(BEVERLY HILLS, CA) The Cryptkeeper, known to generations in America as a pun-spouting spinner of ghastly yarns in comics, film, and television, passed away last night at his home in Beverly Hills, California. He was 117.
The cause was heart failure, according to a statement released by his publicist Michelle Bega. It went on to say “our hearts are heavy with grief. At the same time, this was obviously the Cryptkeeper’s favorite time of year. We can take solace that somewhere he is smiling and laughing, no doubt.”
Known also as Crypt-Keeper, or by the alias T. Charles Kingman, the Cryptkeeper’s real name is unknown. He claims to have been born in 1898 to a father who was a two-headed corpse and a mother who was an ancient Egyptian mummy.
“The two were in a traveling carnival,” the Cryptkeeper told CBS Sunday Morning in a 2012 interview. “They left the carnival and conceived me in a cave. When the carnival came back a year later, my parents left me and returned to the carnival. First they ditched the carnival, then they ditched me. I guess you could say I’m a real…son of a DITCH!” he laughed.
He spent his childhood in and out of orphanages and foster homes, finally earning emancipation at the age of 15. That’s when he headed to New York, where he met writers and artists for what would eventually become EC Comics. “I always had a leaning toward the macabre,” he recalled. “I had a lot of stories. Horror is always a big seller, so I pitched a few and they sold well.” That led to his own title, Tales From The Crypt and various spinoffs.
“I’m so glad I was able to give them…A HAND!” the Cryptkeeper guffawed, adding, “Figuratively…nobody chopped it off of course.”
The popularity of the comics soared until the early 1950s, when Congress’ House Un-American Activities investigated the comic book industry. Several horror titles were canceled in spite of Cryptkeeper’s impassioned rant to the committee against “witch trials far worse than I’ve told, seen or heard in any horror story.”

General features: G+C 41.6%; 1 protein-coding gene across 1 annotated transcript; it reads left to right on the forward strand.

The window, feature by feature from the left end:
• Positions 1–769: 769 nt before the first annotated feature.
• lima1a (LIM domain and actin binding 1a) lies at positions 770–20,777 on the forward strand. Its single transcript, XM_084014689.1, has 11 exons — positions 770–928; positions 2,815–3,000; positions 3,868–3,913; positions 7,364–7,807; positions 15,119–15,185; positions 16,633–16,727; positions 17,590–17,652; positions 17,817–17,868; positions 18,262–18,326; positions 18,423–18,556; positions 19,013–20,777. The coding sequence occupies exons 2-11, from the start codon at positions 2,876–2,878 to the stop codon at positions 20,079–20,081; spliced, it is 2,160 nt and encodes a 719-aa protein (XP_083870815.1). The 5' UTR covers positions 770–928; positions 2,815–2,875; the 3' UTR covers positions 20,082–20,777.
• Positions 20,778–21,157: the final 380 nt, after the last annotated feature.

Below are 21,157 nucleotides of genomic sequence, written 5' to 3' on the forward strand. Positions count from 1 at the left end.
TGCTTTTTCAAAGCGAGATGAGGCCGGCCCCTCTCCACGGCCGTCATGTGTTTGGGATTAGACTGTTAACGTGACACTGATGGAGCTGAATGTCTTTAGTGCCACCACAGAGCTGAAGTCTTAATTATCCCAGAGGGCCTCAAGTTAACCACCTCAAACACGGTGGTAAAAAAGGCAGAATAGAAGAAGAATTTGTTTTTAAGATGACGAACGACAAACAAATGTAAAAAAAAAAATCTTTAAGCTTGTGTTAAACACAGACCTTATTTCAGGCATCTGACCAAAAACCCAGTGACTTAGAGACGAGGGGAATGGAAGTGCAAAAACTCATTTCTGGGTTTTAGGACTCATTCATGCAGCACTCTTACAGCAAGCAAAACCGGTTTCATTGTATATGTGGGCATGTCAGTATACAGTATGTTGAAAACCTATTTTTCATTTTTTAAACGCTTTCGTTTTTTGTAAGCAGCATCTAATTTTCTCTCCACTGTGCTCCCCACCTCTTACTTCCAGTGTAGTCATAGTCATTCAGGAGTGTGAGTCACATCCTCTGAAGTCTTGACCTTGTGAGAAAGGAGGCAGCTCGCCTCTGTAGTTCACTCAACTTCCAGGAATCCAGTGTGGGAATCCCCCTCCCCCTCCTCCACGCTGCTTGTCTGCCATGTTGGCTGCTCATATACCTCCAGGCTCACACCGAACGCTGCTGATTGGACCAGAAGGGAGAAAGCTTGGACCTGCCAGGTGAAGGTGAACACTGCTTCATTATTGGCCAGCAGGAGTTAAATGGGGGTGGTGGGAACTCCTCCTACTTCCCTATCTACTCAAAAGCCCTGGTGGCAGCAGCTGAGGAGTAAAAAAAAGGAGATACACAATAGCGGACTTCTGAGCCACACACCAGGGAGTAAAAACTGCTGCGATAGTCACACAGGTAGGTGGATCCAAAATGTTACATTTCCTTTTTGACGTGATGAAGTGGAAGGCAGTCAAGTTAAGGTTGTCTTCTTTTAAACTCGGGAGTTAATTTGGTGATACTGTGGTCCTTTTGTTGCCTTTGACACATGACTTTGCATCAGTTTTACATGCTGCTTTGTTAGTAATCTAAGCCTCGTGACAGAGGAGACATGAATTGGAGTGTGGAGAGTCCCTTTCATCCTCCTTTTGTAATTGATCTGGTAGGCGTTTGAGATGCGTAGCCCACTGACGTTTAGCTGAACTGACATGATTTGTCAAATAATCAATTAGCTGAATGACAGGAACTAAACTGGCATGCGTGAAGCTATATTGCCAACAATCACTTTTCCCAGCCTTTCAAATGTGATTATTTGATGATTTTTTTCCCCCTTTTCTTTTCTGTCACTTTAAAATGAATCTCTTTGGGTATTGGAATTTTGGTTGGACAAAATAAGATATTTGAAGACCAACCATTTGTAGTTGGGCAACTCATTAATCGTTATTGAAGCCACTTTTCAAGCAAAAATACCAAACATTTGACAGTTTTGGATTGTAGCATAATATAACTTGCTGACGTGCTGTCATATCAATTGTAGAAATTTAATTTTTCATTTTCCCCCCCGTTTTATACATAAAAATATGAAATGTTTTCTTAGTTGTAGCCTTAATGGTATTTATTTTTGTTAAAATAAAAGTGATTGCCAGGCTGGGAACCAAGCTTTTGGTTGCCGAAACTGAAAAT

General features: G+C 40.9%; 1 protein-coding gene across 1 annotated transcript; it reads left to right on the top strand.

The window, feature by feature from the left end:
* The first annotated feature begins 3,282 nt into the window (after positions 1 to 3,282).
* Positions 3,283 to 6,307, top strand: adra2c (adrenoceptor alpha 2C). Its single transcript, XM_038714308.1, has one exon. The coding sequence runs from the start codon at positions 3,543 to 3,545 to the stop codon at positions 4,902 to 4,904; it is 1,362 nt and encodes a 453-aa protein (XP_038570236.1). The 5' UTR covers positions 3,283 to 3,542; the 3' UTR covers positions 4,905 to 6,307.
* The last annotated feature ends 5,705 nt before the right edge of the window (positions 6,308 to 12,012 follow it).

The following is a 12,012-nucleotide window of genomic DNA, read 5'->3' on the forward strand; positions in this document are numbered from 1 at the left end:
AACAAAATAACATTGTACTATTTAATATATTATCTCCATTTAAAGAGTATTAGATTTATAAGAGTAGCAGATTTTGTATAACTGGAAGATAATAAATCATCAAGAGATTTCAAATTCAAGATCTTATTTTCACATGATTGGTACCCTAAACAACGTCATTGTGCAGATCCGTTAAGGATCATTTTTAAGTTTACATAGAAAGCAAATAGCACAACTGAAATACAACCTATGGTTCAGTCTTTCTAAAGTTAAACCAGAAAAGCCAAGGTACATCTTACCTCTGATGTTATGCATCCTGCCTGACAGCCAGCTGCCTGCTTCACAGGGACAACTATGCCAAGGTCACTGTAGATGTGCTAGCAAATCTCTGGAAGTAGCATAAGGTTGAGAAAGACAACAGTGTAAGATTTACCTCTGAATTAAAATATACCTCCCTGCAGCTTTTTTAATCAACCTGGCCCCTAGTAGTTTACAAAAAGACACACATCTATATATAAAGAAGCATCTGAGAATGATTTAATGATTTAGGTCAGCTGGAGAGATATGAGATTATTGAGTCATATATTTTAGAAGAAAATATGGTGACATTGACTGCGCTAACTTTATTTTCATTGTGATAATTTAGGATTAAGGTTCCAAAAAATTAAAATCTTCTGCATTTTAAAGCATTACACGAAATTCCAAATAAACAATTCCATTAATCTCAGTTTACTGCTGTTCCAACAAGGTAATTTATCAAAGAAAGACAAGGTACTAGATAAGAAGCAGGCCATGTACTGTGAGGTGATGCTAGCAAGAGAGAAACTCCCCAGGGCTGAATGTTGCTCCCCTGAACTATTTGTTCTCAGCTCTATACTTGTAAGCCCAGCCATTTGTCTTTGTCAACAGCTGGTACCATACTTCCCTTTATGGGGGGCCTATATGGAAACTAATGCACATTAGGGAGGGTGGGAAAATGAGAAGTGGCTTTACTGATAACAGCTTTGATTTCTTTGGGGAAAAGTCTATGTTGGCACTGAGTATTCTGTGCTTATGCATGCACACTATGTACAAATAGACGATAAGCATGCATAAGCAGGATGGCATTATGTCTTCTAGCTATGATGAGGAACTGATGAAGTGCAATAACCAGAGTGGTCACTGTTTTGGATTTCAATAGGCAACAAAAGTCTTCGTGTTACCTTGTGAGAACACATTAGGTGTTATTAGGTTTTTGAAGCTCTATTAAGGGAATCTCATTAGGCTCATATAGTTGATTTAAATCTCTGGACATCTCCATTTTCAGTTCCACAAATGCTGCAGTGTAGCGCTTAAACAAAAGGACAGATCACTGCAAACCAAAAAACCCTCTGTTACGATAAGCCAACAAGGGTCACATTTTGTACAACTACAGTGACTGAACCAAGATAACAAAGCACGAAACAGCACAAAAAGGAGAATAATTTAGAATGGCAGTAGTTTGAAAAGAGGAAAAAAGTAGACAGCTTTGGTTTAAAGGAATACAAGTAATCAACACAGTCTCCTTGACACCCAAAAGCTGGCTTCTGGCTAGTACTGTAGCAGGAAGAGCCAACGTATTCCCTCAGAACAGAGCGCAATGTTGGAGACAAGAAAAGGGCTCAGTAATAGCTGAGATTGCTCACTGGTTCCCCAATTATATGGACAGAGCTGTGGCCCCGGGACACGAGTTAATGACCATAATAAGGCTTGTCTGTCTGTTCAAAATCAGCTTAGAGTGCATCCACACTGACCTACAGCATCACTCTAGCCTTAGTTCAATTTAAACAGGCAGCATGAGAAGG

Although the comics would make a minor comeback in the ’70s, it was in 1989 that the Cryptkeeper’s signature franchise reached a much wider audience, through the medium of premium cable TV.
“We had pitched the anthology series to networks a few times,” he told TV Guide in 1991. “With their standards and practices, it just wouldn’t have been a scary show. We didn’t want camp.” Enter HBO.
“With HBO, we got wide latitude – for cursing, blood, horror, you name it. It really was a match made in….HELL!!” he cackled.
The series ran seven seasons and featured numerous guest stars, from Kirk Douglas to Morton Downey, Jr., and guest directors like Robert Zemeckis and Richard Donner. In the process it made its host an international celebrity. “Luckily, I had the perfect face for it,” he joked.
“Before, I was recognized by the geeks at the comic book conventions,” he remarked. By 1990, however, “I couldn’t walk down the street.” Autograph hounds and groupies crowded his stage door.
The series was spun off into a film franchise, a radio series, a game show, and even a Saturday-morning cartoon. After its run, the Cryptkeeper went into semi-retirement. He has no immediate family but spent time with numerous friends, including actor Sam Waterston, whom he met on the set of his show. “‘Charlie’ will be missed greatly,” Waterston told reporters, adding that the Cryptkeeper had in fact shot scenes for a lost episode of Law & Order in 1992, which never aired.
Asked once if he ever wondered about his long-lost parents, the Cryptkeeper was stoic. “I was born of wicked means by wicked people. They did what they had to do, and here I am. I’m just grateful the American people welcomed me into their homes so many times in so many ways. The success I’ve had is simply humbling.”
He paused, thought about it, and added with maniacal laughter, “Looks like I made…THE CUT!!”